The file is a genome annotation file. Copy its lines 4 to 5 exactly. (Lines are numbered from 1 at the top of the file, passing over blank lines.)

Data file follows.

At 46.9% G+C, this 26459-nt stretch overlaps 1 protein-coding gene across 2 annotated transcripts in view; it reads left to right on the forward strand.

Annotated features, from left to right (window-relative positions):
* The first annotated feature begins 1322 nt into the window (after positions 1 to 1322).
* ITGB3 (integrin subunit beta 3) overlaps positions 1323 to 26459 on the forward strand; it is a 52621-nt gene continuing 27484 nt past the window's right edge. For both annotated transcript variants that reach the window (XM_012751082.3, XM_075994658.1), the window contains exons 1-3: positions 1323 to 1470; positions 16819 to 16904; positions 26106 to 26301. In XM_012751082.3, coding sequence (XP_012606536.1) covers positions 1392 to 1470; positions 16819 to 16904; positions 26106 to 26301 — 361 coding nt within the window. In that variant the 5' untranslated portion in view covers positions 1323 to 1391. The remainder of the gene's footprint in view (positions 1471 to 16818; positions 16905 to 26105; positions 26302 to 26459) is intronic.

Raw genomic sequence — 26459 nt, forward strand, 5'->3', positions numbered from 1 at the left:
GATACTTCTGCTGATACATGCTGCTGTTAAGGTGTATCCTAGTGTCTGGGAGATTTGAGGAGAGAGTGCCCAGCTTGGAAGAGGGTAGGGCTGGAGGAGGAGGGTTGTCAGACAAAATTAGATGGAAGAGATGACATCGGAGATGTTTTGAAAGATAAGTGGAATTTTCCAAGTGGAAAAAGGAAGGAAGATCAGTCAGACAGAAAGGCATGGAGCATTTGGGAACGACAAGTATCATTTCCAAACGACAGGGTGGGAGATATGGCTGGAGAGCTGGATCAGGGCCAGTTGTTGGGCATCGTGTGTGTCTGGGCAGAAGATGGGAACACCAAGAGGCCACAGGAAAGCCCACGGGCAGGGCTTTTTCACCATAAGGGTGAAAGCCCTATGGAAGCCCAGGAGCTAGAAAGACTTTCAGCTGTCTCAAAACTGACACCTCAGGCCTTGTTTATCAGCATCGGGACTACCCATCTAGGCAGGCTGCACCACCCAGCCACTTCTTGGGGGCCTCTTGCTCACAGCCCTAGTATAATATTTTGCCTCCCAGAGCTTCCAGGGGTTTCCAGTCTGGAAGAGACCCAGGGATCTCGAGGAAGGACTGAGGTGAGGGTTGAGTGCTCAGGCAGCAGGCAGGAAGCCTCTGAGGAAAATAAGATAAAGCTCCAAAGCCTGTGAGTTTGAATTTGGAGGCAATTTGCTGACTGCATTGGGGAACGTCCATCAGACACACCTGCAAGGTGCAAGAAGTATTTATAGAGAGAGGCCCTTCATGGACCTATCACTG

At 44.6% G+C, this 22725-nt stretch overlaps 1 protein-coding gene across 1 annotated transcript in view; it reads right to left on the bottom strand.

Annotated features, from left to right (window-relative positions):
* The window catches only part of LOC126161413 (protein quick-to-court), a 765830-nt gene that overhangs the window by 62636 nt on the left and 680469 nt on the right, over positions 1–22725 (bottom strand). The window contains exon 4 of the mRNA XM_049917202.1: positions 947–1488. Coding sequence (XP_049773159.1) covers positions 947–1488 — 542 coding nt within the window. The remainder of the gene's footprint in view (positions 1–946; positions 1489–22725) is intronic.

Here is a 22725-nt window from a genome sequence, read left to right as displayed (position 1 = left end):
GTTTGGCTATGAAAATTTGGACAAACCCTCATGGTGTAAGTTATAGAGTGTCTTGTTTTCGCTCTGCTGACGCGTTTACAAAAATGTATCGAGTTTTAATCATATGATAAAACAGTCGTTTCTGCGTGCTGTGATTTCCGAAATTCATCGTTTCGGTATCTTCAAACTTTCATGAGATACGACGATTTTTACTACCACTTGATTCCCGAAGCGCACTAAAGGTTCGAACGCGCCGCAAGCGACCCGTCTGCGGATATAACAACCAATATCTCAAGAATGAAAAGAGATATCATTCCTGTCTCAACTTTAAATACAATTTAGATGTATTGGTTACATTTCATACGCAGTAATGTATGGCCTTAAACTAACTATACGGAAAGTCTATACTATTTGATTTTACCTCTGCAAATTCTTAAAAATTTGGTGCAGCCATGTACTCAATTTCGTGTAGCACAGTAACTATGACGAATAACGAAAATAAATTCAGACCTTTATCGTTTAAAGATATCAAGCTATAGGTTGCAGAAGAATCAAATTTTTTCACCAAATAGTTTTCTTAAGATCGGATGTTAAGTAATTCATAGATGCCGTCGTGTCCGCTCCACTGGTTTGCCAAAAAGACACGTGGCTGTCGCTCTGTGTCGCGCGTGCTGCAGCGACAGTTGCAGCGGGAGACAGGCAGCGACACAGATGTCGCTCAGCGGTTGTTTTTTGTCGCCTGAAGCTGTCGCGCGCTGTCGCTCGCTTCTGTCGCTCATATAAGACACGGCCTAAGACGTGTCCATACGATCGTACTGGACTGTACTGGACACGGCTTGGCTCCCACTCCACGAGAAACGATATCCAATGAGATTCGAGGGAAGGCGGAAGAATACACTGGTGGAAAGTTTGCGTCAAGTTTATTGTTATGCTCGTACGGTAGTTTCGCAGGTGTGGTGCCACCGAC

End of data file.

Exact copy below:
* ITGB3 (integrin subunit beta 3) overlaps positions 1323 to 26459 on the forward strand; it is a 52621-nt gene continuing 27484 nt past the window's right edge. For both annotated transcript variants that reach the window (XM_012751082.3, XM_075994658.1), the window contains exons 1-3: positions 1323 to 1470; positions 16819 to 16904; positions 26106 to 26301. In XM_012751082.3, coding sequence (XP_012606536.1) covers positions 1392 to 1470; positions 16819 to 16904; positions 26106 to 26301 — 361 coding nt within the window. In that variant the 5' untranslated portion in view covers positions 1323 to 1391. The remainder of the gene's footprint in view (positions 1471 to 16818; positions 16905 to 26105; positions 26302 to 26459) is intronic.

Raw genomic sequence — 26459 nt, forward strand, 5'->3', positions numbered from 1 at the left: